3. Cove Contracting Ltd. v Condominium Corporation No. 012 5598 o/a Ravine Park, 2020 ABQB 106. This was an appeal from an arbitral award in a commercial arbitration under the Alberta Arbitration Act, RSA 2000 c. A-43.  The appeal judge found that Vavilov did not change the standard of review on commercial arbitration appeals; the standard of review is reasonableness.  This is so for two reasons: firstly, Vavilov dealt with judicial review of administrative bodies; and secondly, the Supreme Court of Canada made no reference to Sattva and Teal Cedar, which established reasonableness as the standard of review on commercial arbitration appeals. In other words, the use of the word “appeal” in the statute did not imply that the appellate standard of review should apply.
  4. Ontario First Nations (2008) Limited Partnership v Ontario Lottery and Gaming Corporation, 2020 ONSC 1516.   This was an appeal of an arbitral award following an arbitration conducted under the Ontario Arbitration Act, 1991.   The appeal judge decided that the appeal was brought pursuant to the arbitration clause in the contract between the parties (which allowed appeals on questions of law, or questions of mixed facts and law), and not pursuant to the s. 45 statutory right of appeal (which allows appeals of questions of law, of fact, or of mixed facts and law if the arbitration agreement so provides). Because the arbitration agreement so provided, this appeal was not statutorily mandated.  Allstate is distinguishable because it involved an appeal from an insurance arbitration that was statutorily mandated.  Because the Supreme Court in Vavilov did not refer to either Sattva or Teal Cedar, it is not reasonable to conclude that it meant to overrule them without any reference to them or to the area of commercial arbitration.  The case decided the administrative law standard of review only.  As a matter of legal principle, it is appropriate that Vavilov does not apply to commercial arbitrations. The administrative law standard of review derives from constitutional considerations that justify deference by the judiciary to the Legislature.  This principle does not apply to commercial arbitrations. The standard of review for commercial arbitrations is guided by commercial considerations about respect for the decision-makers chosen by the parties.  As a result, deference is justified by the parties’ contractual intent. In summary, Vavilov does not apply to commercial arbitrations. The standard of review for commercial arbitrations is reasonableness. This was also the conclusion reached in Cove Contracting.

Other court reviews

Freedman v Freedman Holdings Inc., 2020 ONSC 2692. This was an application to set aside an arbitral award under s. 46(1) of the Ontario Arbitration Act, 1991, on grounds including that the dispute did not fall within the parties’ arbitration agreement (jurisdiction) and that the applicant was denied procedural fairness. The parties’ agreement prohibited an appeal. The Court found that there is conflicting jurisprudence as to what is the appropriate standard of review under s. 46(1). It noted that the arbitrator in this case was not appointed by legislation but instead by the parties’ agreement and that an application under s. 46(1) is not a judicial review application, but that there were similarities on challenges to jurisdiction, which justify the Vavilov approach to standard of review. Further, the arbitrator had the authority granted to him by the parties and also had statutory powers under the Act, which are not dissimilar to some of the statutory powers granted to administrative law decision makers. Using a standard of correctness on s. 46(1) applications reinforces parties’ incentive to bring such applications despite having contracted that the arbitral awards are to be final.  Therefore, a standard of reasonableness respects the legislature’s prohibition against contracting out of s. 46(1) and also provides some control on the use of such applications.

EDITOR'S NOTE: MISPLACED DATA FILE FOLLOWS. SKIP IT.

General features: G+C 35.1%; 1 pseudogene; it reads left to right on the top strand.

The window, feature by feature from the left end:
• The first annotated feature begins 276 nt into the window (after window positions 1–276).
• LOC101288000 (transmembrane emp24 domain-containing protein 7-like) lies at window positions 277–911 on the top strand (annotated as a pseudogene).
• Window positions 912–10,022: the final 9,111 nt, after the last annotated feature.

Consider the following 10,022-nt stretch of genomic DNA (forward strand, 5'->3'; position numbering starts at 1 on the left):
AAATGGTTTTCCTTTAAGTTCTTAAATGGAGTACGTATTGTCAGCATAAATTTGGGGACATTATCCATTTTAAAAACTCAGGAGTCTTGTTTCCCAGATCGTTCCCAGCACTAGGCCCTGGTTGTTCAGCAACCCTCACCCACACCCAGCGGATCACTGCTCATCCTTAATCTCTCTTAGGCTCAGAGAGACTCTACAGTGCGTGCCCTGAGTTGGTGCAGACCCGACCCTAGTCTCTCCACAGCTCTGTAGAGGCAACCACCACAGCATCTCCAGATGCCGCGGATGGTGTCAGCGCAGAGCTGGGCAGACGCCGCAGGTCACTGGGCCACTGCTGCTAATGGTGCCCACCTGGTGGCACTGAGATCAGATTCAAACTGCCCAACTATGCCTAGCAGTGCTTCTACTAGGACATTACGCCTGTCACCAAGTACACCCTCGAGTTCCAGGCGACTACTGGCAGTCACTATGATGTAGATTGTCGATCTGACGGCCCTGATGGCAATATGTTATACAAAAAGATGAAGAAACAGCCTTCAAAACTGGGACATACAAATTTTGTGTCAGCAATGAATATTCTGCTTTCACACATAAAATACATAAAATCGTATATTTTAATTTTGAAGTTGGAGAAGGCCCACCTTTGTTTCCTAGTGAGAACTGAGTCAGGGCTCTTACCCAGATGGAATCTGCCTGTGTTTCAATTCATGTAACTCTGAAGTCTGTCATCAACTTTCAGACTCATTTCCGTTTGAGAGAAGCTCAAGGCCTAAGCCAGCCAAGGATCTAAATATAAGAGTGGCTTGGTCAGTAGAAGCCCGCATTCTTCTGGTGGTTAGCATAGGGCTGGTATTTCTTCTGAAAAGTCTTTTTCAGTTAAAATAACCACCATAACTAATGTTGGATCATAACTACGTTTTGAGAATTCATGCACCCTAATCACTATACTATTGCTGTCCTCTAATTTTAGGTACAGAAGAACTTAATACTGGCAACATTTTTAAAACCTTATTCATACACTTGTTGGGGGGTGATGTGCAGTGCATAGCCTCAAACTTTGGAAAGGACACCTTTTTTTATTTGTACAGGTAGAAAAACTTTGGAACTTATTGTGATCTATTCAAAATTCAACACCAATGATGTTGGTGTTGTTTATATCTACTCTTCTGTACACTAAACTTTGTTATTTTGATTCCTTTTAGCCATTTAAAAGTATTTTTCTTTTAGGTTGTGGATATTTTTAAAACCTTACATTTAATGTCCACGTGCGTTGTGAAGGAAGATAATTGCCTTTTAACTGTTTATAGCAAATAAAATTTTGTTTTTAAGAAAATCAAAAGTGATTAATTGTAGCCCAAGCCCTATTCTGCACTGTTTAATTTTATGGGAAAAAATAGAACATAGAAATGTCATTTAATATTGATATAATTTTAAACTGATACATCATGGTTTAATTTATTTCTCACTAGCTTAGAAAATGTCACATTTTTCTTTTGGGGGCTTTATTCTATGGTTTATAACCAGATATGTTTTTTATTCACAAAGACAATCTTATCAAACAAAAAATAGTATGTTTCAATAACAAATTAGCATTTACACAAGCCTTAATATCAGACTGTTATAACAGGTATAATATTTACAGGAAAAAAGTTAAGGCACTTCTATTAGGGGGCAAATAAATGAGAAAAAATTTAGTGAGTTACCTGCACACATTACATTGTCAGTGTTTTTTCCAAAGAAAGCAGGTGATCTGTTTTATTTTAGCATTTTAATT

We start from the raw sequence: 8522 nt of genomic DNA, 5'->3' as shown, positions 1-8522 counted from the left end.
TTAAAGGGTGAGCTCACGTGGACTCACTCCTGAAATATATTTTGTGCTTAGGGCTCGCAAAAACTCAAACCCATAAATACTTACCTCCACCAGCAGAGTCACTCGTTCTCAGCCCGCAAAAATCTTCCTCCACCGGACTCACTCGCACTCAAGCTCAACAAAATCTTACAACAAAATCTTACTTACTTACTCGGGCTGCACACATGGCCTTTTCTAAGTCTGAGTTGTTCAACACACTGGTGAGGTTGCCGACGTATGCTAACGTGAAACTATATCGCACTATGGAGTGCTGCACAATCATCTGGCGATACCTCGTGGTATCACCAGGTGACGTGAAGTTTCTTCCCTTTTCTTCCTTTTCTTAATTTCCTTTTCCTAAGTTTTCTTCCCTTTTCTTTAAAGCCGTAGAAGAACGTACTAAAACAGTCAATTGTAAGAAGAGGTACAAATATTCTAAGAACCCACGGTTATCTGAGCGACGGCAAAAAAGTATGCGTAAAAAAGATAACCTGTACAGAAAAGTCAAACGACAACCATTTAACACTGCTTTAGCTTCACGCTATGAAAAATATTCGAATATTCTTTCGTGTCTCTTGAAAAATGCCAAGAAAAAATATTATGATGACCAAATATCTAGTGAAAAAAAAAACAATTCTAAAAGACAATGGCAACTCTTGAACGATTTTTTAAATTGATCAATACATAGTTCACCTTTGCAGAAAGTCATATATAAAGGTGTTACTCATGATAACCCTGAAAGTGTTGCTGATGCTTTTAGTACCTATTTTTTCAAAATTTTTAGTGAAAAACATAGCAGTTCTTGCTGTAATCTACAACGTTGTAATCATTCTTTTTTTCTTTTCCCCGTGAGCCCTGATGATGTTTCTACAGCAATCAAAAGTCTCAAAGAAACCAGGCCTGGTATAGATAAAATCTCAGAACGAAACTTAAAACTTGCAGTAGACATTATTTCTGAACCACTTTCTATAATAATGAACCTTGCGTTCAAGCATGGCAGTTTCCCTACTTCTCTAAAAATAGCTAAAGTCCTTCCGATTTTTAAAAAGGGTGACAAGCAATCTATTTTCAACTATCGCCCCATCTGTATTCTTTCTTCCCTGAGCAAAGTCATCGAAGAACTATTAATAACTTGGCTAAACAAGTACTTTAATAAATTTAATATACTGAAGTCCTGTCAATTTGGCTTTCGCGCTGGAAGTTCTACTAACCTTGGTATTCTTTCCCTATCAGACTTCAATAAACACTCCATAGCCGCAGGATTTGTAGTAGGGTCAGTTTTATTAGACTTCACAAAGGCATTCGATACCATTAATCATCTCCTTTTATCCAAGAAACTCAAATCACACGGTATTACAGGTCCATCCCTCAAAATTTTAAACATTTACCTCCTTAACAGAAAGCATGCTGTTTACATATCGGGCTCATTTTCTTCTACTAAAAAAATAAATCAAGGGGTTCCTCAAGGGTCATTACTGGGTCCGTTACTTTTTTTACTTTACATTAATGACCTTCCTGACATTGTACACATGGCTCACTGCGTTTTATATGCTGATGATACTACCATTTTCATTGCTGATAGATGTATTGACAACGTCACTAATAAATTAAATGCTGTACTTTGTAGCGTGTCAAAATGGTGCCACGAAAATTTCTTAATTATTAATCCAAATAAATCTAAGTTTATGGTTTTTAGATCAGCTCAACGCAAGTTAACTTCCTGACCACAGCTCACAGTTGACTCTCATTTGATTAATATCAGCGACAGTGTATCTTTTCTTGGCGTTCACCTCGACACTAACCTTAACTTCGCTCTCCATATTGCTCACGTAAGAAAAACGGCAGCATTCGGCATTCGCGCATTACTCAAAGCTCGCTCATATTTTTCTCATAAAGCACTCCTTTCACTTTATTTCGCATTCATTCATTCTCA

This analysis is a departure from the pre-Vavilov case law following United Mexican States v Cargill, Incorporated, 2011 ONCA 622, which held that set aside applications under both the domestic and international Acts on matters of “true questions of jurisdiction” require a correctness standard.  The concept of a true question of jurisdiction was abandoned in Vavilov.

Conclusion: Confusion

This blog attempts to simplify Vavilov to answer the question of how Vavilov has the potential to affect commercial arbitration appeals and court reviews.  In doing so, it glosses over important nuances, which will (and have already) been analyzed by academics.  But it shows that Vavilov, in enunciating broad principles which appear to transcend the administrative law context, has not succeeded in its objective to provide clarity, simplicity, and predictability in this area of the law.

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Lisa C. Munro, Q.Arb